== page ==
Globalizer.NET Support

The ResxExtension was designed to support localizing WPF applications using Infralution's Globalizer.NET tool (although you certainly don't need Globalizer.NET to use the ResxExtension). The ResxExtension class includes a static GetResource event that allows Globalizer.NET (or any other localization tool) to hook into the resource translation mechanism and dynamically provide translations for resources. This enables Globalizer.NET to display translated previews of windows and controls that use the ResxExtension without having to first compile the satellite assemblies. Globalizer.NET also includes the ability to scan existing WPF projects for localizable properties and automatically convert them to use the ResxExtension.

History

  • 2009.04.08
    • Initial posting
  • 2009.04.20
    • Fixed bug in ResxExtension.ConvertValue
  • 2009.09.22
    • Fixed ResxExtension.GetDefaultValue to handle non-dependency types and added UpdateTarget methods
  • 2010.01.05
    • Fixed ManagedMarkupExtension.UpdateTarget to handle targets which don’t inherit from FrameworkElement
  • 2010.06.30
    • Fixed issue with using ResxExtension with PRISM
  • 2011.05.30
    • Fixed issue with using ResxExtension in templates
  • 2012.02.06
    • Added ResxExtension.ResxName attached property to allow setting the default ResxName for a window/control
    • Added binding properties to ResxExtension to allow you to format bound data using a resource string
    • Added support for binding to multiple data sources (similar to MultiBinding) by nesting ResxExtension elements
    • Changed ResourceEnumConverter to implement IValueConverter to allow derived classes to be used in XAML as binding converters
    • Added check for dynamic assemblies in HasEmbeddedResx to avoid exceptions being thrown internally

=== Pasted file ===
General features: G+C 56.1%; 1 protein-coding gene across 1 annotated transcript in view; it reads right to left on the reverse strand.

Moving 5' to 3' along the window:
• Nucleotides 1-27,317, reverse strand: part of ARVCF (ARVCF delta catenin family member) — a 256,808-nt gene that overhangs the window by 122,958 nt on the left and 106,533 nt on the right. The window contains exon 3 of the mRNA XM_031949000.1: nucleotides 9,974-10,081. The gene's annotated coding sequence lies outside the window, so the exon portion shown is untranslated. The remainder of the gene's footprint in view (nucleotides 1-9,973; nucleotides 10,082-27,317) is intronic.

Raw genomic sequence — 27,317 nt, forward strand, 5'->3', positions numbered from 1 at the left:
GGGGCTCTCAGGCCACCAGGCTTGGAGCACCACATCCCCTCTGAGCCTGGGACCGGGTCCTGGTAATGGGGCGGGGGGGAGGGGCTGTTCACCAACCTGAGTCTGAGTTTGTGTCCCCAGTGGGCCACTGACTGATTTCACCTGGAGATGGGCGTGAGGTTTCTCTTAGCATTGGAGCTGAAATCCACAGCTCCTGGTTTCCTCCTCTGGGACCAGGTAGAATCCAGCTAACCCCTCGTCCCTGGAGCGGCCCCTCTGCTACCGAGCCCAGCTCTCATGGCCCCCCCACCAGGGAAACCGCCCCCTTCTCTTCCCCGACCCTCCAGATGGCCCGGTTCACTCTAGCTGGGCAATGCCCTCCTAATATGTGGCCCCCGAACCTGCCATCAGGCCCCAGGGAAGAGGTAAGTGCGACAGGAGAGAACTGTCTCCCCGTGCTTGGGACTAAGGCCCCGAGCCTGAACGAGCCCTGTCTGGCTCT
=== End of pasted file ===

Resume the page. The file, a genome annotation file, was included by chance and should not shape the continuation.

• 2012.03.02
    • Changed name of attached property from ResxExtension.ResxName to ResxExtension.DefaultResxName. This fixes a runtime markup parsing exception in .NET 4 if you explicitly set the ResxName parameter for an extension (see discussion regarding this bug in comments).
  • 2012.03.22
    • Fixed exception when changing cultures if the the ResxExtension is used in a template
    • Fixed display of culture names at design time when using in .NET 4 projects (previously the culture code was displayed rather than the friendly name)
    • Add overridable GetResourceName method to ResourceEnumConverter class to allow derived classes to change the default resource naming
  • 2013.02.14
    • Fixed exception when using ResourceEnumConverter inside a multibinding ResxExtension with .NET 4 Framework
  • 2014.02.20
    • Fixed issue with design time culture selection not working in Visual Studio 2012, 2013 and Expression Blend
    • Fixed Notification Tray icon so that it is removed when the Visual Studio project is closed

License

This article, along with any associated source code and files, is licensed under The Code Project Open License (CPOL)

About the Author

Grant Frisken
Architect Infralution
Australia Australia